2014 Volume 32 Pages 33-45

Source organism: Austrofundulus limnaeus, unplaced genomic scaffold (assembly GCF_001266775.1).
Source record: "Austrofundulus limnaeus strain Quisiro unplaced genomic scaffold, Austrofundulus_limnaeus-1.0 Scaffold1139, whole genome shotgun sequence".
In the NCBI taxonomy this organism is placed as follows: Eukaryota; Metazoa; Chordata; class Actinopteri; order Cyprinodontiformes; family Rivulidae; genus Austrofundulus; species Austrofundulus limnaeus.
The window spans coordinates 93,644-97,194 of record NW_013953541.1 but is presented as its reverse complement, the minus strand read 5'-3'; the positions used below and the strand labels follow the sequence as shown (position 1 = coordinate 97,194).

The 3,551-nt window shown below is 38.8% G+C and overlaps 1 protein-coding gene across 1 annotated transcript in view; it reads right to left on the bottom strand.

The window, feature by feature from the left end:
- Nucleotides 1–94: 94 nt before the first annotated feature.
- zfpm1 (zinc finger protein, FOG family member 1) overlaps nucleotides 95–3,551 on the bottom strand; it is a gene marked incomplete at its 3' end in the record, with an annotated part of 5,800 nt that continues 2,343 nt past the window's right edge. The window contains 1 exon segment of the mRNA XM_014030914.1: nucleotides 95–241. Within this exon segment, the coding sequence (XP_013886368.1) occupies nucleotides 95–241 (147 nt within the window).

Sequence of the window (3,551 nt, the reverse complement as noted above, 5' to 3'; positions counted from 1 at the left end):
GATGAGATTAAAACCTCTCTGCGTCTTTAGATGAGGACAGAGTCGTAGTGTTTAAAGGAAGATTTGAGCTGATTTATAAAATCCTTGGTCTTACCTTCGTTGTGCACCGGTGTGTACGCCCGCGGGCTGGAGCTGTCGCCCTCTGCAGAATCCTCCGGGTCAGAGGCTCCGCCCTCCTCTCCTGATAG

The potential of the thermal infrared (TIR) remote sensing for discriminating surface snow types was examined by analyzing TIR radiances acquired from space over the Greenland ice sheet. The brightness temperature difference (BTD) between TIR wavelengths of 11 and 12μm was found to increase in accordance with in situ observed evolutions of surface snow type. Spatial and temporal distributions of BTD over the entire ice sheet indicated that BTD has a sensitivity of about 1.2 K for variations of the possible snow types. The observed behaviors of BTD were coincident with those predicted by a radiative transfer calculation using previous in situ measured snow emissivities, although some biases on the order of 0.1-0.3 K remain. The dependence of BTD on the surface snow type was also consistent with the behaviors of snow reflectance at the shortwave infrared (SWIR) wavelength 1.6μm, which is a measure of snow grain size, except for the case of melting wet snow. The inconsistency in the wet snow case was considered to be due to the different optical responses of the TIR and SWIR signals to wet snow, which suggested the possibility of using TIR signals to discriminate wet/dry conditions of snow cover in an old stage. As a result, it is determined that TIR remote sensing has potential not only as an approach supplementary to the SWIR method for assessing surface snow types in daytime but also as the only method for simultaneous retrieval of snow type and surface temperature in nighttime.